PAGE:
The best fantasy novels based on legends, that don’t include elves, dwarfs or dragons

Gill Arbuthnott Author Of The Keepers' Daughter
By Gill Arbuthnott

Who am I?

I hoovered up fairytales when I was small, and when I learned to read on my own, I moved on to myths: British, Norse, Greek, Celtic... the Mabinogion, Edda, Ragnarok, Gilgamesh, Beowulf, you name it, I devoured it. From there it was a short hop for a voracious reader to fantasy fiction based on myths and when I began to write, that became a theme in my fiction. My first couple of books were influenced by Susan Cooper’s writing, and The Keepers’ Daughter draws on the Atlantis legend. Myths last for a reason: they may not be real, but at some level, they’re true.... 


I wrote...

The Keepers' Daughter

By Gill Arbuthnott,

Book cover of The Keepers' Daughter

What is my book about?

Orphaned as a baby, Nyssa has no idea where she comes from or who she really is, but she is haunted by dreams of someone else’s life. The arrival of threatening strangers on the quiet island where she lives brings danger, even as it reveals hints of her lost past. 

Nyssa has a hidden tattoo that carries half of a secret message. Now she must journey to the drowned city of Thira to find the other half, written on the twin she’s never known, and discover the truth behind the words that mark them. 

The books I picked & why

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The King Must Die

By Mary Renault,

Book cover of The King Must Die

Why this book?

I’ve been interested in Greek myths since I was tiny, and in Greece since my first holiday there. (I go back almost every year and try to speak Greek to the locals) Mary Renault brings the legend of the Minotaur to life and turns the legendary characters into very real people, with very human flaws. I first read this book long before I visited Crete and when I eventually got to the ruins of Knossos it all unspooled in my head like a private movie. I’ve lost count of how many times I’ve read The King Must Die now – I've even had to buy a new copy, because I’ve worn the first one out. 


The Dark Is Rising

By Susan Cooper, Alan Cober (illustrator),

Book cover of The Dark Is Rising

Why this book?

I fell in love with this book, which weaves together all sorts of British legends and bits of history, when I was a child. Although it’s nominally a children’s book, I still re-read it every couple of years – it's a perfect book to read round about Christmas, full of snow and magic. It’s also been a huge influence on my own writing, so I’ve got a particularly soft spot for it. It’s part of a sequence of five books – all very good – which follow the eternal battle between good and evil, bringing in Celtic, Norse, and Arthurian legends. It’s a cracker – just don’t watch the awful film version!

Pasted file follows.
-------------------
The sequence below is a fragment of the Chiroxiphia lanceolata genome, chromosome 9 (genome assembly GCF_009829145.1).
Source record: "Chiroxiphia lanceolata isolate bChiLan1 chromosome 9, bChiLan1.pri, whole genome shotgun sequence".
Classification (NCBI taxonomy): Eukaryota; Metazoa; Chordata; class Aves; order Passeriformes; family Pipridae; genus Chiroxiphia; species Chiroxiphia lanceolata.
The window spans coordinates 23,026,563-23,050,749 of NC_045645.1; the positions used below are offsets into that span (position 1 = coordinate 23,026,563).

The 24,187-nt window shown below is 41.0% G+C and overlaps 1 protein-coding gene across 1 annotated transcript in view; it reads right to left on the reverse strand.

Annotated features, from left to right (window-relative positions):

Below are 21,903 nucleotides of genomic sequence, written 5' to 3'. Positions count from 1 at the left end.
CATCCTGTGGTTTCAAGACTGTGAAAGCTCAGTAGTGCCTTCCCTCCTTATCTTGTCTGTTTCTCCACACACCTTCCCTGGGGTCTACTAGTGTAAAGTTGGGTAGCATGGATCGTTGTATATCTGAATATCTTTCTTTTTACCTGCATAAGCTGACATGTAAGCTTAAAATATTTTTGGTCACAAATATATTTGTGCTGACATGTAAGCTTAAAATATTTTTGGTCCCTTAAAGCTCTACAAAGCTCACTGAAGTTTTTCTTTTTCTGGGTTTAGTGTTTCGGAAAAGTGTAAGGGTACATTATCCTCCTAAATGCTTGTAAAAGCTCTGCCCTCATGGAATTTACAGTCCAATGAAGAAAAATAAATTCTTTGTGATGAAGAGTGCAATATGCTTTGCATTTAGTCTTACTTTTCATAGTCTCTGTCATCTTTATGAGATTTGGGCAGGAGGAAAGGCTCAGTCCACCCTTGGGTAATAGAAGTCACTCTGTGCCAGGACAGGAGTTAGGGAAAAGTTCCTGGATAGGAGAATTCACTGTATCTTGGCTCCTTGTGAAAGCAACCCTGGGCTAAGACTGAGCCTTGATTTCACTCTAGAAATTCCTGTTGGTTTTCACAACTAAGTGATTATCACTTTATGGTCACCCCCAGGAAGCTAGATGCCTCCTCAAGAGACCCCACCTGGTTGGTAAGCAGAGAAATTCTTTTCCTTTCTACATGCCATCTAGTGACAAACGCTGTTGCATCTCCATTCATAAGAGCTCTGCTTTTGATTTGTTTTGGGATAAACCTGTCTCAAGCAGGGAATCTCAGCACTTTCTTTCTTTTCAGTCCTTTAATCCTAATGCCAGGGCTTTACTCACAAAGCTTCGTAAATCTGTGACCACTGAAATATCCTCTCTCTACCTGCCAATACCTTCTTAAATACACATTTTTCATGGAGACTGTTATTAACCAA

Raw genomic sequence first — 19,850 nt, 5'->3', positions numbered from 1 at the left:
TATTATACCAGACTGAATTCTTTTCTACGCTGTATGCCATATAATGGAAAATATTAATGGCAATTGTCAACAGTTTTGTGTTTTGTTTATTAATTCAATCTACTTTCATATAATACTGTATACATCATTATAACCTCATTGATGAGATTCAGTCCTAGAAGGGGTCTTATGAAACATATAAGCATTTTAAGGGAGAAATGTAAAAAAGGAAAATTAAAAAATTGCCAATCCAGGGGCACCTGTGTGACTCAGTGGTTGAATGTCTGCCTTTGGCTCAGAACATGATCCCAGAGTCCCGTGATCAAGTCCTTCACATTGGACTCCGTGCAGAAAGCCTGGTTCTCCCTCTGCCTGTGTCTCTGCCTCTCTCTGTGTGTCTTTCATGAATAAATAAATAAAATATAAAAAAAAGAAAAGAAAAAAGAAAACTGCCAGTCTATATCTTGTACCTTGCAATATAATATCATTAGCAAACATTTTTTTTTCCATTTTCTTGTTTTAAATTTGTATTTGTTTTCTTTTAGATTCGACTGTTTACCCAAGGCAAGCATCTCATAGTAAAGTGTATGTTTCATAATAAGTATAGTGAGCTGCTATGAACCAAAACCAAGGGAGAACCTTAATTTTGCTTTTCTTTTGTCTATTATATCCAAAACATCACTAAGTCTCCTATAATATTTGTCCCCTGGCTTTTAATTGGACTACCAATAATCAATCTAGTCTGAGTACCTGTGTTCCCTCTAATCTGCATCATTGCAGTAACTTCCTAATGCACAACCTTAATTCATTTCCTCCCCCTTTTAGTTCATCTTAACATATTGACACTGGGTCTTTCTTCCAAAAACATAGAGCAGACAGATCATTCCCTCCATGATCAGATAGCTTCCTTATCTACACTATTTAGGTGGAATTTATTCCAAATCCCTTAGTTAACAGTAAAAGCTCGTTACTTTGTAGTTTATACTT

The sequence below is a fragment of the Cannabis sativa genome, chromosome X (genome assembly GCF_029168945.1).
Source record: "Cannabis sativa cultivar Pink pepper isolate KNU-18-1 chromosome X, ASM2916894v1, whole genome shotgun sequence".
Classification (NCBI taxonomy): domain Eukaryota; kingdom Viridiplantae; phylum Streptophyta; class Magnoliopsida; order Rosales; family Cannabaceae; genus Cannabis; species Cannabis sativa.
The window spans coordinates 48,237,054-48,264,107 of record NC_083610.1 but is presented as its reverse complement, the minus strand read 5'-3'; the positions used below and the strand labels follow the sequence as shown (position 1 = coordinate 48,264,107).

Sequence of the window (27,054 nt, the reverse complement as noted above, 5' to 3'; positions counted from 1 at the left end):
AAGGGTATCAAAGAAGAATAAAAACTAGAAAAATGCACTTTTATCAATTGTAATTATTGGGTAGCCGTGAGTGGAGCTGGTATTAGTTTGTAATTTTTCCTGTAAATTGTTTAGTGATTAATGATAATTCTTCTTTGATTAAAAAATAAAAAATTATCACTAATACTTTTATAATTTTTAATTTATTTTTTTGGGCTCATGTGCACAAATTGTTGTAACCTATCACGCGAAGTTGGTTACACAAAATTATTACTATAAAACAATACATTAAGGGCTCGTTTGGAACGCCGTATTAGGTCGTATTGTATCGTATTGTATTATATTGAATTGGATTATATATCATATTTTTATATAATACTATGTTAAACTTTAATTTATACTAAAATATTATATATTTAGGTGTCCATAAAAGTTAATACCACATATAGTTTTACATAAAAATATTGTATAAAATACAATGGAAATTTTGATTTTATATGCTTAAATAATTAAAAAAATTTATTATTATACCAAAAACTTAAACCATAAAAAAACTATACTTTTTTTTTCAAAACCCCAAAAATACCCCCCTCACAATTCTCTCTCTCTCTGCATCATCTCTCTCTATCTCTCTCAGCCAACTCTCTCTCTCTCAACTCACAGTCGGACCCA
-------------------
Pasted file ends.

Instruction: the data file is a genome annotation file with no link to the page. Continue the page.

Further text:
The Once and Future King

By T. H. White,

Book cover of The Once and Future King

Why this book?

I’ve been a sucker for Arthurian legends since I saw the movie The Sword in the Stone (loosely based on the first few chapters of this book) when I was 5. OK - so now you know what age I am! I’m convinced there must be a kernel of truth at the heart of all the legends and I’ve read a lot of Arthurian fiction. This is the best – at least to my mind. It’s thrilling, funny, clever, and heartbreaking. (I still can’t read the last chapter without snivelling.) Maybe this is how it really was.... 


The Song of Achilles

By Madeline Miller,

Book cover of The Song of Achilles

Why this book?

Back to those Greek legends.... Who could resist all those tales of the Trojan War? Helen and Paris, Hector and Achilles, Odysseus and Cassandra. So much literature, drama, opera (and a really tacky fake wooden horse at the entrance to the excavations at Troy) has sprung from them. The violence of the long siege, the involvement of the Gods, the love story of Achilles and Patroclus, are all brilliantly realised here. "Sexy, dangerous, mystical," says historian Bettany Hughes, which sums this book up rather well. 


The Oracle Betrayed

By Catherine Fisher,

Book cover of The Oracle Betrayed

Why this book?

Catherine Fisher uses myths brilliantly in all her books, but best of all in the trilogy of which The Oracle is the first volume. It’s a wonderful mash-up of Egyptian and Greek legends with characters you will grow to care about more and more with every page. Junior priestess Mirany begins to doubt the existence of the God she serves. The land where she lives is dying of drought, but the God doesn’t seem to listen to his people anymore, and a struggle for power that could destroy them all is about to take place. 


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